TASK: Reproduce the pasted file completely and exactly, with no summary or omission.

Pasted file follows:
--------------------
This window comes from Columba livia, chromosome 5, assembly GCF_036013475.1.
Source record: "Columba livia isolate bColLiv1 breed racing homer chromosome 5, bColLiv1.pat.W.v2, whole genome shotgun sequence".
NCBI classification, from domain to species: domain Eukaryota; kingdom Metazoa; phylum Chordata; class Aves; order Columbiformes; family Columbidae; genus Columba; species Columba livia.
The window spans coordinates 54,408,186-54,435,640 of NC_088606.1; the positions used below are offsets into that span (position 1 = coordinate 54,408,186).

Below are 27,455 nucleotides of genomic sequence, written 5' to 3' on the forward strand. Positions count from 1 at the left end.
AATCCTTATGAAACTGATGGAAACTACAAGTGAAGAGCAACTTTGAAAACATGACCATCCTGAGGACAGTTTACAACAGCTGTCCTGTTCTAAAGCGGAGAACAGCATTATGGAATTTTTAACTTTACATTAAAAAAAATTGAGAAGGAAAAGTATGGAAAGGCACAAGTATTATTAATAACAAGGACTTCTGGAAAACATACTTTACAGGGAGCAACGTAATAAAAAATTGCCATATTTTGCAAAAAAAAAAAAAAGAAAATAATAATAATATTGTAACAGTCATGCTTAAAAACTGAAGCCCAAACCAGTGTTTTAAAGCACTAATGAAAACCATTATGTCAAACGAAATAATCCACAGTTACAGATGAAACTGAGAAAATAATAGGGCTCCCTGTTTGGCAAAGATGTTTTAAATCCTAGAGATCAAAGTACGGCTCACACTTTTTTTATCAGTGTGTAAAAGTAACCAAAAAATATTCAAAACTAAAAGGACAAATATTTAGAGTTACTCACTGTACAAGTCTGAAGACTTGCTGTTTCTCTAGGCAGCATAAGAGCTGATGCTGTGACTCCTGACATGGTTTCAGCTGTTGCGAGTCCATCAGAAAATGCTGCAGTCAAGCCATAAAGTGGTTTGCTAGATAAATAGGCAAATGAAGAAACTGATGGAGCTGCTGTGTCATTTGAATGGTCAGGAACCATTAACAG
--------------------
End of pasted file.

This window comes from Columba livia, chromosome 5, assembly GCF_036013475.1.
Source record: "Columba livia isolate bColLiv1 breed racing homer chromosome 5, bColLiv1.pat.W.v2, whole genome shotgun sequence".
NCBI classification, from domain to species: domain Eukaryota; kingdom Metazoa; phylum Chordata; class Aves; order Columbiformes; family Columbidae; genus Columba; species Columba livia.
The window spans coordinates 54,408,186-54,435,640 of NC_088606.1; the positions used below are offsets into that span (position 1 = coordinate 54,408,186).

Below are 27,455 nucleotides of genomic sequence, written 5' to 3' on the forward strand. Positions count from 1 at the left end.
AATCCTTATGAAACTGATGGAAACTACAAGTGAAGAGCAACTTTGAAAACATGACCATCCTGAGGACAGTTTACAACAGCTGTCCTGTTCTAAAGCGGAGAACAGCATTATGGAATTTTTAACTTTACATTAAAAAAAATTGAGAAGGAAAAGTATGGAAAGGCACAAGTATTATTAATAACAAGGACTTCTGGAAAACATACTTTACAGGGAGCAACGTAATAAAAAATTGCCATATTTTGCAAAAAAAAAAAAAAGAAAATAATAATAATATTGTAACAGTCATGCTTAAAAACTGAAGCCCAAACCAGTGTTTTAAAGCACTAATGAAAACCATTATGTCAAACGAAATAATCCACAGTTACAGATGAAACTGAGAAAATAATAGGGCTCCCTGTTTGGCAAAGATGTTTTAAATCCTAGAGATCAAAGTACGGCTCACACTTTTTTTATCAGTGTGTAAAAGTAACCAAAAAATATTCAAAACTAAAAGGACAAATATTTAGAGTTACTCACTGTACAAGTCTGAAGACTTGCTGTTTCTCTAGGCAGCATAAGAGCTGATGCTGTGACTCCTGACATGGTTTCAGCTGTTGCGAGTCCATCAGAAAATGCTGCAGTCAAGCCATAAAGTGGTTTGCTAGATAAATAGGCAAATGAAGAAACTGATGGAGCTGCTGTGTCATTTGAATGGTCAGGAACCATTAACAG